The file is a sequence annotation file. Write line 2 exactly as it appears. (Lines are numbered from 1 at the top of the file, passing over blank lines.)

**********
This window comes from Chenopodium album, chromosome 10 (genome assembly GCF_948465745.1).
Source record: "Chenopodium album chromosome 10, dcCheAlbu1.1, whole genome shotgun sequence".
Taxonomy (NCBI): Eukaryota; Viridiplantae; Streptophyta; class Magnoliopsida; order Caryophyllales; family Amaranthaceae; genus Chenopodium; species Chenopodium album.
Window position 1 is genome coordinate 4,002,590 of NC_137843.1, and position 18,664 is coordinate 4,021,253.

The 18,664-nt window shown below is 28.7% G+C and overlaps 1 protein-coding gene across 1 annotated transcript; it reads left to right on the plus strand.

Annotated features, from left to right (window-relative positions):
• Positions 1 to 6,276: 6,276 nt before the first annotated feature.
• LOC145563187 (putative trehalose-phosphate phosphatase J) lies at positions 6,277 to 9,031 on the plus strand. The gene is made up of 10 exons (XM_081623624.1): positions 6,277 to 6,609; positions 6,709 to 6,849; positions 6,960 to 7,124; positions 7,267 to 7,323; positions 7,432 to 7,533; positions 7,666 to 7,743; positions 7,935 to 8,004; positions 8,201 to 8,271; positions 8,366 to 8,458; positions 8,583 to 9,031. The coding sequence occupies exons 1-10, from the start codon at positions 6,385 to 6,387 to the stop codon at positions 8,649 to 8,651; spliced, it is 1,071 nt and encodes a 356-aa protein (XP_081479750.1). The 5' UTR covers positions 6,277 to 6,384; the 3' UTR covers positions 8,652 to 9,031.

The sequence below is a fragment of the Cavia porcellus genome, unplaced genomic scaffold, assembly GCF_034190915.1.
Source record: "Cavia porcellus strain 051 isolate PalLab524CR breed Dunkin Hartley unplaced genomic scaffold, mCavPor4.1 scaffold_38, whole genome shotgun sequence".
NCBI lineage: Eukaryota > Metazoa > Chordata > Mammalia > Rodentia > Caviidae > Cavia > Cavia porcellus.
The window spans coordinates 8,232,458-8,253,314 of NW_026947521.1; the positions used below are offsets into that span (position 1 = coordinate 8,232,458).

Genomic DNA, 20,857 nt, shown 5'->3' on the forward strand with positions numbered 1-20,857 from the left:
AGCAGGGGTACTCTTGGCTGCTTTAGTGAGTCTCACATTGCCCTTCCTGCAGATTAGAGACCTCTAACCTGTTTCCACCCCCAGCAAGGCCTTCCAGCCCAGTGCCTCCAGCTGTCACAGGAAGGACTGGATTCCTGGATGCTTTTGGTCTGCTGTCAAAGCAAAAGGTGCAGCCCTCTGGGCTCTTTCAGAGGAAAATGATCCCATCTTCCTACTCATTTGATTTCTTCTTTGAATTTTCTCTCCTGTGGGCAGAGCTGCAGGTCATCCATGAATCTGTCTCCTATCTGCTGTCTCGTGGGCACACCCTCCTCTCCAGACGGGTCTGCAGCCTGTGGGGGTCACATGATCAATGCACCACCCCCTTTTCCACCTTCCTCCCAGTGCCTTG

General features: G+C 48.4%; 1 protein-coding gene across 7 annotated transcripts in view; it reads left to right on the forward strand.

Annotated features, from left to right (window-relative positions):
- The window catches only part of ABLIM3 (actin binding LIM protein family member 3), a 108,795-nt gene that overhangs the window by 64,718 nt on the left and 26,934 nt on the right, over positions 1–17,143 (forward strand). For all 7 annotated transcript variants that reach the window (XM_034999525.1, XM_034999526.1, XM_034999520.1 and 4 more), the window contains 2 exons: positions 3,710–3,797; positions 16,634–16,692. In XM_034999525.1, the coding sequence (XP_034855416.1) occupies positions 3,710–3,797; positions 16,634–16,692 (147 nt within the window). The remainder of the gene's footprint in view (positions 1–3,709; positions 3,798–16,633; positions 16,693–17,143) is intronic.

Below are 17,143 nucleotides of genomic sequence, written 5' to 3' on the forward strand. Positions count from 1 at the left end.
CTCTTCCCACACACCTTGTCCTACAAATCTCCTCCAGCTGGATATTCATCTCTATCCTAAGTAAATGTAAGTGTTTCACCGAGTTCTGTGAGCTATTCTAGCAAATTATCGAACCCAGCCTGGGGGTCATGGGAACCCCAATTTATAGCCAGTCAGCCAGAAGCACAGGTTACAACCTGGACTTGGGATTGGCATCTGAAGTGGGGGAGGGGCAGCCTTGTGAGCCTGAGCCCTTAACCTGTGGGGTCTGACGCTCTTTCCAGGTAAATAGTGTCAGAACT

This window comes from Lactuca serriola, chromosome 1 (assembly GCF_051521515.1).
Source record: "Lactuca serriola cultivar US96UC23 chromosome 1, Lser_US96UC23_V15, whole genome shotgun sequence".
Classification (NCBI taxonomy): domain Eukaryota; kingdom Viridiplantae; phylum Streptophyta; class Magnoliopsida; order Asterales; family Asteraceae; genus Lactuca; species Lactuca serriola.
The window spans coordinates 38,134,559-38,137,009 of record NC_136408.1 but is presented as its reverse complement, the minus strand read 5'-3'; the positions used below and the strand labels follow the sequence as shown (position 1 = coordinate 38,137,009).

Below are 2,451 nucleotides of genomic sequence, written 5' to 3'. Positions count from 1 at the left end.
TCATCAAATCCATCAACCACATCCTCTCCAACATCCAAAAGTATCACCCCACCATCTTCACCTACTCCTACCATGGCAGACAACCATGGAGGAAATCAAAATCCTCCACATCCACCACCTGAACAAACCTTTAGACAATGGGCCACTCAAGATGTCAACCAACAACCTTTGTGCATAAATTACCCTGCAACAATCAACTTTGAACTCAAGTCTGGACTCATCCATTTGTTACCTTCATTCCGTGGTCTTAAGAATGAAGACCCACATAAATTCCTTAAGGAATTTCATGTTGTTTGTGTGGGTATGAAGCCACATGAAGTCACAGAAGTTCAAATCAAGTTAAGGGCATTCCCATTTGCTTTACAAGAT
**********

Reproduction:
Source record: "Chenopodium album chromosome 10, dcCheAlbu1.1, whole genome shotgun sequence".